Meanwhile, Patrick Costello, who is now Chu’s partner, won a council seat in 2014 in Ryan’s new political home. Costello was disappointed he did not get the party nod for the 2016 Dáil election due to Ryan’s relocation, but he managed to move himself to Dublin South Central and win a Dáil seat in February last year.
When Chu handsomely won a council seat in the Pembroke ward in Dublin Bay South in 2019, she unsuccessfully argued that she be added as a second candidate in the constituency alongside Ryan in the 2020 Dáil election. Her supporters argue that too much has been done to accommodate the party leader’s needs. The counter-argument is that Chu has become Lord Mayor of Dublin and is in only her second year on the city council.
There is visceral opposition to Chu running in this Seanad by-election — and even more opposition to her remaining on as party national chairwoman while she does so. Total war beckoned two weeks ago when three Green Party senators — Pauline O’Reilly, Róisín Garvey and Pippa Hackett — tabled a motion of no-confidence in Chu as chairwoman, in effect seeking her sacking.
The situation was defused somewhat at a parliamentary party meeting on Wednesday evening with a compromise motion calling for her to step aside temporarily from the chair during the election campaign. That motion was carried by 11 votes to five.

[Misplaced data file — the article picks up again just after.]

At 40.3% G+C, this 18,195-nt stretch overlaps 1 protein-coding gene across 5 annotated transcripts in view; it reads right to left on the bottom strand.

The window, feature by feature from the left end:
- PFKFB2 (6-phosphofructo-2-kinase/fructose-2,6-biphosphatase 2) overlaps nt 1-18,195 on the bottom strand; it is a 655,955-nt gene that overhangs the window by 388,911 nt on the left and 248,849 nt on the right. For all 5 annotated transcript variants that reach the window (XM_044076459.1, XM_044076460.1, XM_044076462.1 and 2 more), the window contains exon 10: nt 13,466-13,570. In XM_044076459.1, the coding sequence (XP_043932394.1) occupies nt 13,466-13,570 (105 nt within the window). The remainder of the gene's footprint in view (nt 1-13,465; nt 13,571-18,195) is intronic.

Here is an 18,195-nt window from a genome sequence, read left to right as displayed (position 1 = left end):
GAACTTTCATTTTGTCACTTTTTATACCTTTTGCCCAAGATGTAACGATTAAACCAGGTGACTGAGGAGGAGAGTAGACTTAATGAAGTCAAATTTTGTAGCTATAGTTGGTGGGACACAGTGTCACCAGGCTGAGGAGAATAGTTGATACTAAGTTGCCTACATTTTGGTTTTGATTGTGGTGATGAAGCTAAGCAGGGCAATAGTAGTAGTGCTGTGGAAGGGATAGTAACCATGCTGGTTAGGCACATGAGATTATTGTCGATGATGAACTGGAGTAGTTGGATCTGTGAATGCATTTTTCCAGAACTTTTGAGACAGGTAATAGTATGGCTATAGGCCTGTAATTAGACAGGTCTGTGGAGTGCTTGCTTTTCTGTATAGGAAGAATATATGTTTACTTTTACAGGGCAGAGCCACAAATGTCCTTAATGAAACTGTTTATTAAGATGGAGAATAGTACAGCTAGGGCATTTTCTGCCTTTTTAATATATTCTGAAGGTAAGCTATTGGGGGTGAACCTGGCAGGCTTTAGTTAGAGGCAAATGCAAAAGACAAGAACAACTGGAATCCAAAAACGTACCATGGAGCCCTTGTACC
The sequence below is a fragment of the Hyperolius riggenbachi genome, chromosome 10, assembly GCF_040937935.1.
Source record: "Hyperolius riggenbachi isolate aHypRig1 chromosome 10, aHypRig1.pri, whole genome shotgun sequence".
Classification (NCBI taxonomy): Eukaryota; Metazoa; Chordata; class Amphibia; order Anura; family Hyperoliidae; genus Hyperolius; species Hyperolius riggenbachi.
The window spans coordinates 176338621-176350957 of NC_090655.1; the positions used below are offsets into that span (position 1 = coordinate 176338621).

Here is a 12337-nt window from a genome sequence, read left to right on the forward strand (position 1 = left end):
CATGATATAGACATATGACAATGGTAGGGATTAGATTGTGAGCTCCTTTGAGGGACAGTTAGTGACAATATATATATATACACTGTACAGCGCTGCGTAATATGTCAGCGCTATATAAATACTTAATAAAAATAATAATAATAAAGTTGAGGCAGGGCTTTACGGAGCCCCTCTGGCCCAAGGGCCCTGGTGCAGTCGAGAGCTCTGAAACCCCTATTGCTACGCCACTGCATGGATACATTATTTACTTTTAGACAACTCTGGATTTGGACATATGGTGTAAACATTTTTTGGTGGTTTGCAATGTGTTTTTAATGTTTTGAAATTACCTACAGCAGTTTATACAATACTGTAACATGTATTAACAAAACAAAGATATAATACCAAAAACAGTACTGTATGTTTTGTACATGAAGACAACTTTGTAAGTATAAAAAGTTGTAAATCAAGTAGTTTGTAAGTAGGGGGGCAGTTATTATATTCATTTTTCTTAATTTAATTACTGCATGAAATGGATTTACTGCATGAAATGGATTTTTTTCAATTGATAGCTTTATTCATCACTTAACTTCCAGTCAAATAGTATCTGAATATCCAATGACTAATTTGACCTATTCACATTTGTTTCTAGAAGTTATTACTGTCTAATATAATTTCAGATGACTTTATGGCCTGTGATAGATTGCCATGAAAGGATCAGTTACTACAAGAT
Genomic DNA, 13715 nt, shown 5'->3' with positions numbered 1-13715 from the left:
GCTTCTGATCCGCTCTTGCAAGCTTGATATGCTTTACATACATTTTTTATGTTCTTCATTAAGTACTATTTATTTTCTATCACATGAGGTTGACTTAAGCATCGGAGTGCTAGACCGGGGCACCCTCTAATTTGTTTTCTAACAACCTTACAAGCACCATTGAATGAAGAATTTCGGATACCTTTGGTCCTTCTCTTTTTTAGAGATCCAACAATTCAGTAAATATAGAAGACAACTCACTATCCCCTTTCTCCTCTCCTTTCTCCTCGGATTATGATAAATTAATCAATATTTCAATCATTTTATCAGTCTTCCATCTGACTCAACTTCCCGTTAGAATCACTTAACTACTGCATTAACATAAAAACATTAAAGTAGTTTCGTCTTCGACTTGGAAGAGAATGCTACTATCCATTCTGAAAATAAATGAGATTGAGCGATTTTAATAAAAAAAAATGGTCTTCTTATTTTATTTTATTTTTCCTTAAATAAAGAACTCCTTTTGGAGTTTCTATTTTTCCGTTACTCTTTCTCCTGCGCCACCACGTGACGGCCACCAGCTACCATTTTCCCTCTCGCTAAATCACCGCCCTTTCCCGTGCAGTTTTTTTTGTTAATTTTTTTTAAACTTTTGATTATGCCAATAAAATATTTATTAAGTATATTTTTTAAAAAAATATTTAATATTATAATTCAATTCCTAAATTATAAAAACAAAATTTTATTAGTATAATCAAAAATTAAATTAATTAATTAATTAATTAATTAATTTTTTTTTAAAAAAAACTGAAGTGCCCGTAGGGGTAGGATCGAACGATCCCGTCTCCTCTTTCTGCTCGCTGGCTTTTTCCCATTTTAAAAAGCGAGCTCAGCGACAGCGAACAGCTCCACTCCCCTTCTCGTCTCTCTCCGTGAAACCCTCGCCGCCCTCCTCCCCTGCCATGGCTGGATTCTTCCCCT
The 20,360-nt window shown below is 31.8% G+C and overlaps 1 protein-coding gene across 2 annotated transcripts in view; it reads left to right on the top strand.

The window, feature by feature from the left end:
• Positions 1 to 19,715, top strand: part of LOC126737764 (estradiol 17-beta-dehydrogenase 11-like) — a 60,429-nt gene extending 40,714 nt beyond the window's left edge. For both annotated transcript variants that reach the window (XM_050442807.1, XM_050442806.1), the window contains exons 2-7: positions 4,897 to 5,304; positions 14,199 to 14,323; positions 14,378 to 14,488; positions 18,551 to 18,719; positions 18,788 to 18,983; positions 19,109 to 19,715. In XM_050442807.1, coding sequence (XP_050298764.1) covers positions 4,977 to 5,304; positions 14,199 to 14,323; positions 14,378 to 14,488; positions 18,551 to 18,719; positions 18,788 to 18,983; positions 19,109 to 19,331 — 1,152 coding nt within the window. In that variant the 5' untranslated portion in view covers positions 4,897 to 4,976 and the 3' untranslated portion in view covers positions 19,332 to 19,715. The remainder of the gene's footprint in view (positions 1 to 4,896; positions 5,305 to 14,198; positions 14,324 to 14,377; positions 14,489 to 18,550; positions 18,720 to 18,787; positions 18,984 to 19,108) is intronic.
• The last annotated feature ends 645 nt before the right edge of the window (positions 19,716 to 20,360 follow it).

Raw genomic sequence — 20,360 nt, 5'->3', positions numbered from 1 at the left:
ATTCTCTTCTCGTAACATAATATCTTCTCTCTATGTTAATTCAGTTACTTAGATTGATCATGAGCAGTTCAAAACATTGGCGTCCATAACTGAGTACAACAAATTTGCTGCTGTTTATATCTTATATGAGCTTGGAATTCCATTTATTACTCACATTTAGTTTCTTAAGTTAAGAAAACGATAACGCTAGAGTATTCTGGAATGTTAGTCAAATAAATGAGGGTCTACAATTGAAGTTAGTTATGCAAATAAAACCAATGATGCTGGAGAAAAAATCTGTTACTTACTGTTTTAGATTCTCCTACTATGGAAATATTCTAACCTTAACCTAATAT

But Chu had already rebuffed the temporary move, insisting the parliamentary party had no role here, because the role is entirely a matter for the party’s steering executive committee. The issue has been sent back to the executive committee and nobody expects any change to come from that.
Chu will stand for the upper house of parliament as an independent, in an election she publicly concedes she has no chance of winning. The bar is set higher for the party in the court of public opinion and this very row is extremely damaging.
The Green Party’s latest dispute centres on one of the two by-elections to the 60-seat Seanad caused by two senators’ resignations last year. For such by-elections, voting is restricted to the 160 TDs and the remaining 58 senators.
The leadership of the three coalition parties had agreed that, on this occasion, Fine Gael would regain the seat they previously held, while Fianna Fáil would gain a seat at the expense of Sinn Féin. The Green Party would support both candidates on the promise of gaining a future Seanad seat should a vacancy occur during this parliamentary term.
With a combined total of 125 TDs and senators across the three government parties, the outcome should not be in doubt. The new senators were expected to be Gerry Horkan of Fianna Fáil and Maria Byrne of Fine Gael.
But enter Chu, chairwoman of the Green Party and Lord Mayor of Dublin, who got a nomination as an independent candidate with support from nine TDs and senators. Her nominators include one senator and four Green TDs, notably the party’s deputy leader, Catherine Martin.
The bitter internal row turns on key questions. Those against Chu’s candidacy ask: how can the national party chairwoman stand in a parliamentary election flying colours other than the Greens’? Why risk party unity and degrade political leverage inside government in a contest most unlikely to yield a win?
Those in favour of Chu’s candidature ask: why pass an opportunity to promote the candidacy of a woman candidate from an ethnic minority, which are aims central to the party? Why yield party identity so easily to the bigger two coalition partners?
These and other questions are corroding political and personal relationships inside the Green Party.
John Downing, a political correspondent with the ‘Irish Independent’, was press adviser to the Green Party in government 2007-2011